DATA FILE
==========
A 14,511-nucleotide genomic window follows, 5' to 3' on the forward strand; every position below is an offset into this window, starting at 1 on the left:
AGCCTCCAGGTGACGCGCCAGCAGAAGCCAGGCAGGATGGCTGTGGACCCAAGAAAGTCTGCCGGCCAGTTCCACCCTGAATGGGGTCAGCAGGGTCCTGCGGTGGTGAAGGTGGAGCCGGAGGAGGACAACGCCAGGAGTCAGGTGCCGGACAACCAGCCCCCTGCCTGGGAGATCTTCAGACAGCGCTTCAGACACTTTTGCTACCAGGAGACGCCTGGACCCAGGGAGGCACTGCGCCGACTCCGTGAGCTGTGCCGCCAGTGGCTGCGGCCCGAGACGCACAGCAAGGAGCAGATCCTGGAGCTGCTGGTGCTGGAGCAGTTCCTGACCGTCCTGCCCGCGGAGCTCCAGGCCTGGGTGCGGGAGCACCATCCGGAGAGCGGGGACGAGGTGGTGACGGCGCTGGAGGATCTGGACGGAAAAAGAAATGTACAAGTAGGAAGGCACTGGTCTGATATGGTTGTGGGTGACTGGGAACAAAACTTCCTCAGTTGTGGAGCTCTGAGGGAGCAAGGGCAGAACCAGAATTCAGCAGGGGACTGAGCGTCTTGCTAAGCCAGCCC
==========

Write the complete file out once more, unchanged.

A 14,511-nucleotide genomic window follows, 5' to 3' on the forward strand; every position below is an offset into this window, starting at 1 on the left:
AGCCTCCAGGTGACGCGCCAGCAGAAGCCAGGCAGGATGGCTGTGGACCCAAGAAAGTCTGCCGGCCAGTTCCACCCTGAATGGGGTCAGCAGGGTCCTGCGGTGGTGAAGGTGGAGCCGGAGGAGGACAACGCCAGGAGTCAGGTGCCGGACAACCAGCCCCCTGCCTGGGAGATCTTCAGACAGCGCTTCAGACACTTTTGCTACCAGGAGACGCCTGGACCCAGGGAGGCACTGCGCCGACTCCGTGAGCTGTGCCGCCAGTGGCTGCGGCCCGAGACGCACAGCAAGGAGCAGATCCTGGAGCTGCTGGTGCTGGAGCAGTTCCTGACCGTCCTGCCCGCGGAGCTCCAGGCCTGGGTGCGGGAGCACCATCCGGAGAGCGGGGACGAGGTGGTGACGGCGCTGGAGGATCTGGACGGAAAAAGAAATGTACAAGTAGGAAGGCACTGGTCTGATATGGTTGTGGGTGACTGGGAACAAAACTTCCTCAGTTGTGGAGCTCTGAGGGAGCAAGGGCAGAACCAGAATTCAGCAGGGGACTGAGCGTCTTGCTAAGCCAGCCC